The dirty little secret of the pay wall, that new model many newspaper websites are using in which readers get a limited number of free stories within a given time period, after which they’re told to subscribe (read: pay) for additional content, is becoming common knowledge: Deleting cookies blows a hole in the pay wall. That’s it. Walk right in. The content remains free.
Cookies are like digital finger prints websites embed in your computer that allow the sites to track what you’re clicking and reading. Delete the cookie and the website gets amnesia, forgetting you were ever there or who you are. Consequently, the meter tracking your clicks goes back to zero. “Welcome, new person,” the newspaper website says, “I will now begin counting your clicks.”
Gannett, parent company of The Daily Advertiser and four other Louisiana newspapers and the nation’s largest newspaper chain, adopted the pay wall model this month. But if you go to YouTube (or see the video embedded below) you can watch a video demonstrating how to delete Advertiser cookies from your computer browser, allowing for unlimited free content. That’s the theory anyway. Safari is the browser of choice in the video.
To further test this we went to The New York Times’ website, nytimes.com, on Firefox. NYT adopted the pay wall model months ago. Non-subscribers are given 10 free “clicks” per month. When the meter runs out, you have to pay for additional content. We surfed around the site until a notification popped up indicating that we had reached our 10-story limit. We deleted all cookies linked to “nytimes,” went back to the site and, sure enough, we had access again. After five clicks we were notified that we had read half of our free stories. The meter had started over.
This probably explains why The Times-Picayune is not adopting the pay wall model for its website as it moves to a digitally focused news future: pay walls don’t work, at least not if they rely on embedding cookies in your computer, and as this becomes common knowledge pay walls will become an ineffectual means for newspaper websites to generate revenue. Instead, they’ll have to generate revenue the old-fashioned way: By cultivating their online readership and then convincing advertisers that websites are a good investment.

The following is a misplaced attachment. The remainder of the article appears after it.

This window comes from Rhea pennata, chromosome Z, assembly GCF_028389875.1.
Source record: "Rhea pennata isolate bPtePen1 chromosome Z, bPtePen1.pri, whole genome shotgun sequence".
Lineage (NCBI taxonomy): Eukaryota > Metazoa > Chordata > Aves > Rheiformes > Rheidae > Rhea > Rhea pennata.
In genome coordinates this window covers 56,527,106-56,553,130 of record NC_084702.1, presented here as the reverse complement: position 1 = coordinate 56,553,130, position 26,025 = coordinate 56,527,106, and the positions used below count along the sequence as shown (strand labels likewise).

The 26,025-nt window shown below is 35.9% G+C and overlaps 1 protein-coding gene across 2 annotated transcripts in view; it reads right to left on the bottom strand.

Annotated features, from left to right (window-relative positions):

Being in the newspaper business ourselves, we may be committing an industrial sin by disseminating this know-how. After all, we have a vital interest in the continuing health of our industry, which has been sickly and weak lo these many years. But we also have little doubt that newspapers will figure out some other technological means of enforcing the pay wall. For the time being, however, it appears that the pay wall is little more than a smoke screen.
[Editor’s Caveat: We’re not encouraging readers to circumvent newspaper pay walls. Papers own their content and charge for it if they damn well please. Moreover, we wonder whether readers who delete cookies to open the pay wall are running afoul of federal copyright laws. Just sayin’.]